Section 1031 of the US Internal Revenue Code (IRC) allows for an exchange of one investment property, often real estate, for another similar property without recognizing the capital gain from selling the property.
“No gain or loss shall be recognized on the exchange of property held for productive use in a trade or business or for investment, if such property is exchanged solely for property of like-kind which is to be held either for productive use in a trade or business or for investment.” - 26 U.S.C. § 1031
While “property [may be] exchanged solely for property of like-kind” may sound quite restrictive, the tax code provides little guidance on what the term “like-kind” actually means. In practice, especially with real estate, it can be interpreted quite broadly. “Like-kind” does not imply that properties must be of the exact same type, but rather that they must fall into the same broad class. For example, an apartment building could not be exchanged for a piece of fine art, but it could be exchanged for a tract of undeveloped land. It should be noted that while you can roll an all cash investment into a heavily leveraged one, you cannot do the opposite.
Section 1031 is commonly used to defer capital gains taxes in real estate. This exchange allows the investor to reinvest gross proceeds from a sale into a new property, which facilitates portfolio growth. For example, if an investor were to sell a property for $500,000 with the intention of using the proceeds to purchase a new investment property, after taxes —which can be as high as 20% for capital gains—the investor would be left with only $400,000 for reinvestment in the new property. However, with a 1031 exchange, the investor could utilize the full $500,000 for a down payment, enabling her to invest in a significantly more valuable property.
In fact, an investor reinvesting in a less valuable property would be subject to taxation on unused funds. To defer all of the capital gains taxes from the sale of a property, the down payment on the targeted property must be of equal or greater value than the value of the net proceeds received upon sale. For example, if a property is held free and clear and is sold for $500,000, but the funds are rolled over into a $400,000 property, then the $100,000 difference will either need to be rolled over into a separate acquisition or will be subject to the capital gains tax.
In another scenario, if a property is sold for $500,000, but the seller still owes $100,000 on the property, the net proceeds from sale are $400,000. These proceeds are eligible for tax deferral via a 1031 rollover. In this case, purchasing a property using at least $400,000 cash will allow investor to defer all of the capital gains tax on the cash portion. Purchasers should be wary, however, that the $100,000 of debt may still be subject to taxation.
Just as is the case with cash, the amount of leverage on the new property must be the same or higher as on the old. As a result, the newly acquired property would have to be acquired using at least $400,000 of cash and at least $100,000 of leverage in order to avoid a capital gains tax hit.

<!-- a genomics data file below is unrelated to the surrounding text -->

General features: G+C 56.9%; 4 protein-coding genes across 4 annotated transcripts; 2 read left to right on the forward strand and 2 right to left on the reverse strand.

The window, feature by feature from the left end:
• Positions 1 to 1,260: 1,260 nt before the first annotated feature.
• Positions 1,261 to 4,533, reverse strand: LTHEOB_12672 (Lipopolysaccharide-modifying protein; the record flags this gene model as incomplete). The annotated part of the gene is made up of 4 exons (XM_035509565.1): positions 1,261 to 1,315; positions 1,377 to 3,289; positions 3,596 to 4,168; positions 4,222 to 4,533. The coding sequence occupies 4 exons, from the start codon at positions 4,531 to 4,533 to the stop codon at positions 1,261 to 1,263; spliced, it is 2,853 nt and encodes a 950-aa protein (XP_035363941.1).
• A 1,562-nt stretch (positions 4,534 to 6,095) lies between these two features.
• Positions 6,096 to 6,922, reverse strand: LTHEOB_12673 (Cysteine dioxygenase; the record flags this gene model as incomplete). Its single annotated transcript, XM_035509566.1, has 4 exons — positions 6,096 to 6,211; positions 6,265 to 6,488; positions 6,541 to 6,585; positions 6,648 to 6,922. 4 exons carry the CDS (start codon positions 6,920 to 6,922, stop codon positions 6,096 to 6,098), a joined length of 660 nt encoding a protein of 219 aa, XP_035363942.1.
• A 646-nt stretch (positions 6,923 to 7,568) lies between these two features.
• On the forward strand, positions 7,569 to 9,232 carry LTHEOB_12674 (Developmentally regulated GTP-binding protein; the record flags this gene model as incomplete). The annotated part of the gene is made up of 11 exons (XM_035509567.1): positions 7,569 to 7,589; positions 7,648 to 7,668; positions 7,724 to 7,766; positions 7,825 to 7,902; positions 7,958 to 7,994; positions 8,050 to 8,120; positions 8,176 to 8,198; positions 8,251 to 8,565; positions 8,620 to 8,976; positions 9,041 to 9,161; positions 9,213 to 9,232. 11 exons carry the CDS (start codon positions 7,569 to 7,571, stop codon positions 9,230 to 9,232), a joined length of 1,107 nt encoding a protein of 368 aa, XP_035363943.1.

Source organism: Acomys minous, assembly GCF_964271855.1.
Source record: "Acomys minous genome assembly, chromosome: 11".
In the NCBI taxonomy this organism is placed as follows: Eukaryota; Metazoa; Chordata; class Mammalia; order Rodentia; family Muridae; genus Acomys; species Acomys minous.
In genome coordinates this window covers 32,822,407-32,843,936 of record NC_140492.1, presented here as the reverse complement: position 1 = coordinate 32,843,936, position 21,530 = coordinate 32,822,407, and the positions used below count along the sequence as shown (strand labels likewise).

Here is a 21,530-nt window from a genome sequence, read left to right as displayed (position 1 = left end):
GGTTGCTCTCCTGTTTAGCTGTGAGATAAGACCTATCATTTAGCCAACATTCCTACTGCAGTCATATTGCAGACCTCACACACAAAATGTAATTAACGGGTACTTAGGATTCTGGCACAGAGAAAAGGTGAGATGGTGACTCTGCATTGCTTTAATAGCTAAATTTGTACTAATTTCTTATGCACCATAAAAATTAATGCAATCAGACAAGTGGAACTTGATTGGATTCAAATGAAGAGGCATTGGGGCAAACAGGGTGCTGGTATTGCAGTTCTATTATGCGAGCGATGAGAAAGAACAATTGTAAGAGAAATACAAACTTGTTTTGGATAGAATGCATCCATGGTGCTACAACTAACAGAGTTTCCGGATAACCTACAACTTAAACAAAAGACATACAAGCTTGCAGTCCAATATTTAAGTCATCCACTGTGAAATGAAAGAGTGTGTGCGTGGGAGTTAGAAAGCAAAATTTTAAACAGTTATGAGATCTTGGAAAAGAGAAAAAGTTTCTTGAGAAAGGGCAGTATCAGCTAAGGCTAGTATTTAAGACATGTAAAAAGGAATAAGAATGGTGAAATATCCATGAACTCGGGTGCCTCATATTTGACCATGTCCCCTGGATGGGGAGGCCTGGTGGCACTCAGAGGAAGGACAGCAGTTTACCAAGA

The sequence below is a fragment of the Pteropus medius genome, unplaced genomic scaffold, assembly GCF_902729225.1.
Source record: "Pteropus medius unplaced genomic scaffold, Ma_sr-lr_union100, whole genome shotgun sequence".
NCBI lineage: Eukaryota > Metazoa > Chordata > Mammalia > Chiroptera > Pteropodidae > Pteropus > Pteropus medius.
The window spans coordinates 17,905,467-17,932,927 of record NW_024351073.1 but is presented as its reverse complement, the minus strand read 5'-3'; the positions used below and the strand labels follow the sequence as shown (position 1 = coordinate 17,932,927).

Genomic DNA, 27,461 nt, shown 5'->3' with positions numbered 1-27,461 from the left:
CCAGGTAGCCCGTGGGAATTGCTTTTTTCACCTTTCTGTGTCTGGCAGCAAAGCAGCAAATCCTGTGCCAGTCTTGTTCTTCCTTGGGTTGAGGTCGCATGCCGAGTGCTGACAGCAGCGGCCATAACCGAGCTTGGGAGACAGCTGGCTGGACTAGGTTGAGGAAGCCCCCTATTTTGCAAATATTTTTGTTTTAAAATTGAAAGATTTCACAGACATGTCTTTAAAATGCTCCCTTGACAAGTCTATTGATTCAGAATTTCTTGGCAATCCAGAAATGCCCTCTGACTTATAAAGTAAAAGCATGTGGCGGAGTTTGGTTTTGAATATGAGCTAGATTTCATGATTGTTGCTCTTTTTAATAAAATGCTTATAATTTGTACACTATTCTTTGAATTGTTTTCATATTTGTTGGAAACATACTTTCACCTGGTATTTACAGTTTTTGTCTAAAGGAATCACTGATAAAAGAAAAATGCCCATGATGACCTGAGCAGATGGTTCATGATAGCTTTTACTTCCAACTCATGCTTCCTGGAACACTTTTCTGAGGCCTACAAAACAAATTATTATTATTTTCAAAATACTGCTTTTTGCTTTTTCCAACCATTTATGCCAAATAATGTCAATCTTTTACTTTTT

By taking advantage of 1031 exchanges, gains from one property can be rolled into another and then again into another, indefinitely deferring capital gains taxes until a property is eventually sold for cash.
DOWNLOAD WHITEPAPER | 1031 Exchange 101: A Guide to Real Estate Rollover
Tax-deferred exchanges are nothing new. The first like-kind exchange laws came about as part of the Revenue Act of 1921. In 1954, an amendment to the Federal Tax Code brought about Section 1031 and defined the 1031 exchange more or less as we know it today. However, one significant change was made as a result of a 1967 court case, Starker v. United States. The case revolved around a land exchange in which T.J. Starker agreed to exchange a parcel of land in exchange for another property yet to be determined. Months later, Starker found a property and the exchange concluded. However, when Starker did not report a capital gain on his tax return, the IRS fined him. Starker sued the IRS for a refund and won. As a result, Section 1031 now includes provisions for delayed exchanges, sometimes called “Starker Exchanges.""
A delayed exchange requires the use of a third-party “qualified intermediary” or middle-man to hold the proceeds of the sale of the original property in escrow until a suitable replacement investment property is identified and closed.
There is, however, a strict time limit on how long the investor can wait after selling a property before they must identify and close on a new property. Within 45 days of the sale, a new property must be designated and the qualified intermediary must be notified in writing. Within 180 days of the sale, the new property must be closed so that the exchange can be completed. Waiting longer on either of those time periods disqualifies the transaction from the tax-deferral rules.
[WHITEPAPER] 1031 Exchange 101:
A Guide to Real Estate Rollover
1031 exchanges offer sponsors an opportunity to present attractive property
investments that can subsequently be rolled over into larger investments,
potentially contributing to the growth and diversification of investor portfolios.
Disclaimer: WealthForge provides this information to our clients and other friends for educational purposes only. It should not be construed or relied upon as legal advice. Private securities offerings may have a long holding period, be illiquid, and contain a high degree of risk. Investors must be able to afford the loss of all of their principal. Projected returns may significantly differ from actual results. Past performance does not indicate future results. Potential investors should consult with a knowledgeable tax advisor prior making an investment.
Disclaimer: Altigo provides this information for educational purposes only. It should not be construed or relied upon as legal or tax advice.